The Newlywed Series is a series of posts on tips and advice on working together as team with your spouse. This can range anywhere from tips on how to haggle (as we are addressing in this post), how to deal with the holidays and in-Laws, how to manage your finances as a united couple, how to actively save for vacations/large purchases/etc., among many other topics. If you have a specific topic that interests you, please leave it in the comments! All posts will come from our first-hand experience and the first-hand experience of others.
I remember the first time I ever had to haggle. I was 17 years old and about to purchase my first car. The car was listed at $8,000 (a beautiful white VW Beetle). I fully expected my Dad to take over, haggle with the young lady selling the car (via Autotrader) and get me a sweet deal, as I’d always seen him do with furniture, cars, well… just about everything. Little did I know that my Dad had other plans.
After test driving the car in a parking lot, my Dad informed me that he would be hanging out by our car while I walked over and made a deal with the owner. I was terrified. I wasn’t sure what to say, but I knew the owner wanted it sold (as she had already ordered a brand new Jeep Liberty). I told her that I only had $7,000 to spend. She offered $7,500 and I took it. I was so please with myself for saving $500! Little did I know that I could have probably made an even better deal if I had tried harder, had a better poker face, and pointed out problems with the car (which later cost me well over $1k to fix).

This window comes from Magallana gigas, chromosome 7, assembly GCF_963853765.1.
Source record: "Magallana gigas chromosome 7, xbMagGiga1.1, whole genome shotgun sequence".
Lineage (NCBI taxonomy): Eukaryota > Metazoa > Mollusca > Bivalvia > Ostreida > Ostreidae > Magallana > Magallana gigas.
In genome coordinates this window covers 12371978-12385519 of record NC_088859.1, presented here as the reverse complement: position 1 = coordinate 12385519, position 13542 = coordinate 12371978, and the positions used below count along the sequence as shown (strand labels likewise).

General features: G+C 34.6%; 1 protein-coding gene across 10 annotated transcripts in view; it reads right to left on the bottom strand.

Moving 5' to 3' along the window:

Anyways, it was a good lesson in haggling. Since then I’ve learned a few things about haggling:
- Always be prepared to walk away. If the price isn’t right, or what you are willing to spend. WALK AWAY. Do it. You’ll thank me later.
- Never tell them (or show them through body language) that you are in LOVE with the item. My Mom and I used to drive my Dad crazy doing this. We would fall in love with a couch, lay all over it, say how PERFECT it is, and proclaim that we couldn’t live without it. Which… made it pretty hard for my Dad to make a deal. This usually resulted in my Mom and I walking out all pouty face and my Dad saying “I told y’all to play cool.”
- Always haggle in appropriate places. Car dealerships, furniture stores, thrift stores, private sellers, etc. are great places to haggle. Never walk out of these stores paying the retail price. With a little bit of work you can get a great deal. Do not haggle at Walmart, Target, the Mall, etc. These are NOT places to haggle. I think this is a bit obvious, but just felt that I should put it on record that I said it.
- Have a game plan/do your research. Make sure you and whoever you are shopping with (boyfriend, girlfriend, spouse, etc.) know exactly what you want and are willing to pay. Research online and see if there are better deals online (or comparable deals). If there are, print those out and bring them with you to help with your haggling. Tell the associate that you’d really like to deal with them and spend your money with them, but if they can’t get the price where you are looking to be, you can go elsewhere.
- Pay cash. Saying you will pay cash, on the spot, makes people go cray cray. They don’t have to pay credit card fees when processing your payment, or wait for their money while you go through a payment plan. They get their money right there, on the spot. This is often a great way to bring the price down.
- Realize the owner’s price is usually marked up 100%, fully expecting you to haggle. When you don’t haggle, they win!